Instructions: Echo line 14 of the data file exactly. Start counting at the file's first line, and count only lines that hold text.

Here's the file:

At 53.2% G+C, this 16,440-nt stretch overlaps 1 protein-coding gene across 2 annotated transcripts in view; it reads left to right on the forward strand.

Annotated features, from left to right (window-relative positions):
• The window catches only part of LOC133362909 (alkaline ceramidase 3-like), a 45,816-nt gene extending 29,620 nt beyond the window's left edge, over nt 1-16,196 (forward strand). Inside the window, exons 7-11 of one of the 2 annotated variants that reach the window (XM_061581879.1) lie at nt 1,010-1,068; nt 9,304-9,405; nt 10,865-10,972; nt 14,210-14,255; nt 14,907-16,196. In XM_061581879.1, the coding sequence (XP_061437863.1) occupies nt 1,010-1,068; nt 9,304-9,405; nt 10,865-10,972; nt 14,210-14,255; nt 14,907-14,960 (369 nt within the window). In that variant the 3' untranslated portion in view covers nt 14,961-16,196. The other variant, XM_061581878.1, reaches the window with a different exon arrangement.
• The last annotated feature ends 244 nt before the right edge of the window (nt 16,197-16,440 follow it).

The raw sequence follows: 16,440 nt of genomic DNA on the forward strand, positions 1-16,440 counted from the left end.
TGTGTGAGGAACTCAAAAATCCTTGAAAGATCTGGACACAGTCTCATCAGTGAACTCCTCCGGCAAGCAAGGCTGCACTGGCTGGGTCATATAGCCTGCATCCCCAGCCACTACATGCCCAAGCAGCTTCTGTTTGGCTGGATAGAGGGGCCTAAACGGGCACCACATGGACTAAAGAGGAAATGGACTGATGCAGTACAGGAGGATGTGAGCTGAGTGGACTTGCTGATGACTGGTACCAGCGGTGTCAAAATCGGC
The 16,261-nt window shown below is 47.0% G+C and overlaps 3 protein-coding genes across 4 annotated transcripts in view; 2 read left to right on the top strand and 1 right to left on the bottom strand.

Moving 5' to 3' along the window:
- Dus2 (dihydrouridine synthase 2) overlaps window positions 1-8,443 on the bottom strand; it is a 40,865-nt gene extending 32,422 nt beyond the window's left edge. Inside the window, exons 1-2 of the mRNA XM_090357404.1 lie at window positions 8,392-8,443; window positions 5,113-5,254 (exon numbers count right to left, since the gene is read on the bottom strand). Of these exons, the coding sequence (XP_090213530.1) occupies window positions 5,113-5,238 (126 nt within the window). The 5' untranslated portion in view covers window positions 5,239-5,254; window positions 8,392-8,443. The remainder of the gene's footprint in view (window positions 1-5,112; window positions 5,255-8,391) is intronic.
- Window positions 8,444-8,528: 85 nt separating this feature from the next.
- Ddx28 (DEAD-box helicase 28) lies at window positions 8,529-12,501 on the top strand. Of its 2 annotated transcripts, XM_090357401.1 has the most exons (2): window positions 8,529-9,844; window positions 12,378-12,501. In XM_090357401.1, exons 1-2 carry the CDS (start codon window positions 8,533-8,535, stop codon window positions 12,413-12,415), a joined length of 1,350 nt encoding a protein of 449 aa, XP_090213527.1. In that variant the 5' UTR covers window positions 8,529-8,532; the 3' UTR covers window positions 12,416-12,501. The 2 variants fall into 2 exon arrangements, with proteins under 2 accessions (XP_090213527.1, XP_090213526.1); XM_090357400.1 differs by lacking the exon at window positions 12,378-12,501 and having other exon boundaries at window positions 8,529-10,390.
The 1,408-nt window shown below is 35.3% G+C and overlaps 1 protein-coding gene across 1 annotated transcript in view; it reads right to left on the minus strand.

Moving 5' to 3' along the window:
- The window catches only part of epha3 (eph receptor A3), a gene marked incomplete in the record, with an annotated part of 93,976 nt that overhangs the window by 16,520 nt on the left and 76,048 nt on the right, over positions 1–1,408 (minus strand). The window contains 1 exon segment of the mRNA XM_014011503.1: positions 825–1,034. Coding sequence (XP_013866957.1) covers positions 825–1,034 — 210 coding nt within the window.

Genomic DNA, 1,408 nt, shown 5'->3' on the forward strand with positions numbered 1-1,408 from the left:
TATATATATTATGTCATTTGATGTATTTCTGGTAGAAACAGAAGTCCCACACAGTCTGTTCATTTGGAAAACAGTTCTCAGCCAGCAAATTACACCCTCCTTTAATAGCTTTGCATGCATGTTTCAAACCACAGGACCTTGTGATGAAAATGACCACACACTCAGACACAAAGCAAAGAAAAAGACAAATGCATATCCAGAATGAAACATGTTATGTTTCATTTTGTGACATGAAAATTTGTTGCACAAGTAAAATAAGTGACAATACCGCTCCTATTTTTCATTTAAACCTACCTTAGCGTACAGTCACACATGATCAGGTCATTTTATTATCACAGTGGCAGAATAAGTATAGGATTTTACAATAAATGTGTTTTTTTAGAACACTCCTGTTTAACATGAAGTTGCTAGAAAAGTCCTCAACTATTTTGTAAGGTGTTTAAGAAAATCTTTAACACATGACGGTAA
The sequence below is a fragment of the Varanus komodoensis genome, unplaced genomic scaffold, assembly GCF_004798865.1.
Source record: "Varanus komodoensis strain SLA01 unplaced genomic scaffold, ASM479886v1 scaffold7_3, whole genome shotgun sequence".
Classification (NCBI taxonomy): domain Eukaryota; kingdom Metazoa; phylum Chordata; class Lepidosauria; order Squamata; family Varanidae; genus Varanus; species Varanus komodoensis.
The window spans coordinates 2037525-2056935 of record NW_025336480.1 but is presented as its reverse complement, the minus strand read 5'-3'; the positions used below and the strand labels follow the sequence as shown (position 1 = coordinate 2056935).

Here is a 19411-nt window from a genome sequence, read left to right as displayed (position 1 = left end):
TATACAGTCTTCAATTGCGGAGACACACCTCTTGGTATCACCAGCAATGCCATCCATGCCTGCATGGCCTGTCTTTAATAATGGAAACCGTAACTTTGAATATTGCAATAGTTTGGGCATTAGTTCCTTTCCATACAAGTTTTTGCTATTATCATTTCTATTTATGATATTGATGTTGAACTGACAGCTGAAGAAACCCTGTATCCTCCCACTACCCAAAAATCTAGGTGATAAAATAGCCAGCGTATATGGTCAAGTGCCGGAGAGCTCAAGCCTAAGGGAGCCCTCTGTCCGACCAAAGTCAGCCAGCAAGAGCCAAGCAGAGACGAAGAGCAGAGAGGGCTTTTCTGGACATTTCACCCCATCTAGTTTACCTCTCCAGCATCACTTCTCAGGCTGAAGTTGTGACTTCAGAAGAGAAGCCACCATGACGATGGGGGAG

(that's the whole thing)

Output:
- The window catches only part of epha3 (eph receptor A3), a gene marked incomplete in the record, with an annotated part of 93,976 nt that overhangs the window by 16,520 nt on the left and 76,048 nt on the right, over positions 1–1,408 (minus strand). The window contains 1 exon segment of the mRNA XM_014011503.1: positions 825–1,034. Coding sequence (XP_013866957.1) covers positions 825–1,034 — 210 coding nt within the window.